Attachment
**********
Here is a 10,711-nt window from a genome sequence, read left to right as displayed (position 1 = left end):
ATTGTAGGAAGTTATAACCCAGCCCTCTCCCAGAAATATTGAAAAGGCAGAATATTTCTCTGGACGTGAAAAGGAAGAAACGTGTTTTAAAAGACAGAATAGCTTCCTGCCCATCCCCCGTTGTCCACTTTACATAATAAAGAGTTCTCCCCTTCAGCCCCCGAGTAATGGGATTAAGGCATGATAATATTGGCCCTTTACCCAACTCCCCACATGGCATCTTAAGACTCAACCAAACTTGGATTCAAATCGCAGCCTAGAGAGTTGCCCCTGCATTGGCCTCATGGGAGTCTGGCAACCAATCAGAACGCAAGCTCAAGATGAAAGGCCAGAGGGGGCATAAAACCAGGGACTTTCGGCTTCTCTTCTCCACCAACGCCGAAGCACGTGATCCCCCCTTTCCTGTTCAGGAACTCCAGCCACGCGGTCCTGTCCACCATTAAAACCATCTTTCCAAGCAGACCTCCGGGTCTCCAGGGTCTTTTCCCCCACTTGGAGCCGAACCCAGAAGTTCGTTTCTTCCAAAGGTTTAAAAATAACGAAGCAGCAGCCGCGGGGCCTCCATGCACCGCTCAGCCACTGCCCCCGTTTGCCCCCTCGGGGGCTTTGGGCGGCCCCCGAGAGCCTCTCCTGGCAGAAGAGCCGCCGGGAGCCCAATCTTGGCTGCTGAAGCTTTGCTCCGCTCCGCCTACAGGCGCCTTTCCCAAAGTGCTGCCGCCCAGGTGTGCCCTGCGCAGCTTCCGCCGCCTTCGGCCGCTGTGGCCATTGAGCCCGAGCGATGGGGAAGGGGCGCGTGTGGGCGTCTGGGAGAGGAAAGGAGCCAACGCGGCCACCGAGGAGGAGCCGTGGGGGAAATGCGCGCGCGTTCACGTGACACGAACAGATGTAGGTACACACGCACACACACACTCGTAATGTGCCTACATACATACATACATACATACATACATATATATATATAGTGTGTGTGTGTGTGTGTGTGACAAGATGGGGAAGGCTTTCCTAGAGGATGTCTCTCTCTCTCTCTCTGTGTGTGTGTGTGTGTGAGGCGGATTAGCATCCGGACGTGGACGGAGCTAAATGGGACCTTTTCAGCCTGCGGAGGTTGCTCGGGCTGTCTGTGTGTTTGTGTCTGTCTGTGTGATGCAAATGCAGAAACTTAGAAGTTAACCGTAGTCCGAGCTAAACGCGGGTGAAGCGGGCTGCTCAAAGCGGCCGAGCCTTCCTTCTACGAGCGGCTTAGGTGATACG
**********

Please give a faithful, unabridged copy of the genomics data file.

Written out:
Here is a 10,711-nt window from a genome sequence, read left to right as displayed (position 1 = left end):
ATTGTAGGAAGTTATAACCCAGCCCTCTCCCAGAAATATTGAAAAGGCAGAATATTTCTCTGGACGTGAAAAGGAAGAAACGTGTTTTAAAAGACAGAATAGCTTCCTGCCCATCCCCCGTTGTCCACTTTACATAATAAAGAGTTCTCCCCTTCAGCCCCCGAGTAATGGGATTAAGGCATGATAATATTGGCCCTTTACCCAACTCCCCACATGGCATCTTAAGACTCAACCAAACTTGGATTCAAATCGCAGCCTAGAGAGTTGCCCCTGCATTGGCCTCATGGGAGTCTGGCAACCAATCAGAACGCAAGCTCAAGATGAAAGGCCAGAGGGGGCATAAAACCAGGGACTTTCGGCTTCTCTTCTCCACCAACGCCGAAGCACGTGATCCCCCCTTTCCTGTTCAGGAACTCCAGCCACGCGGTCCTGTCCACCATTAAAACCATCTTTCCAAGCAGACCTCCGGGTCTCCAGGGTCTTTTCCCCCACTTGGAGCCGAACCCAGAAGTTCGTTTCTTCCAAAGGTTTAAAAATAACGAAGCAGCAGCCGCGGGGCCTCCATGCACCGCTCAGCCACTGCCCCCGTTTGCCCCCTCGGGGGCTTTGGGCGGCCCCCGAGAGCCTCTCCTGGCAGAAGAGCCGCCGGGAGCCCAATCTTGGCTGCTGAAGCTTTGCTCCGCTCCGCCTACAGGCGCCTTTCCCAAAGTGCTGCCGCCCAGGTGTGCCCTGCGCAGCTTCCGCCGCCTTCGGCCGCTGTGGCCATTGAGCCCGAGCGATGGGGAAGGGGCGCGTGTGGGCGTCTGGGAGAGGAAAGGAGCCAACGCGGCCACCGAGGAGGAGCCGTGGGGGAAATGCGCGCGCGTTCACGTGACACGAACAGATGTAGGTACACACGCACACACACACTCGTAATGTGCCTACATACATACATACATACATACATACATATATATATATAGTGTGTGTGTGTGTGTGTGTGACAAGATGGGGAAGGCTTTCCTAGAGGATGTCTCTCTCTCTCTCTCTGTGTGTGTGTGTGTGTGAGGCGGATTAGCATCCGGACGTGGACGGAGCTAAATGGGACCTTTTCAGCCTGCGGAGGTTGCTCGGGCTGTCTGTGTGTTTGTGTCTGTCTGTGTGATGCAAATGCAGAAACTTAGAAGTTAACCGTAGTCCGAGCTAAACGCGGGTGAAGCGGGCTGCTCAAAGCGGCCGAGCCTTCCTTCTACGAGCGGCTTAGGTGATACG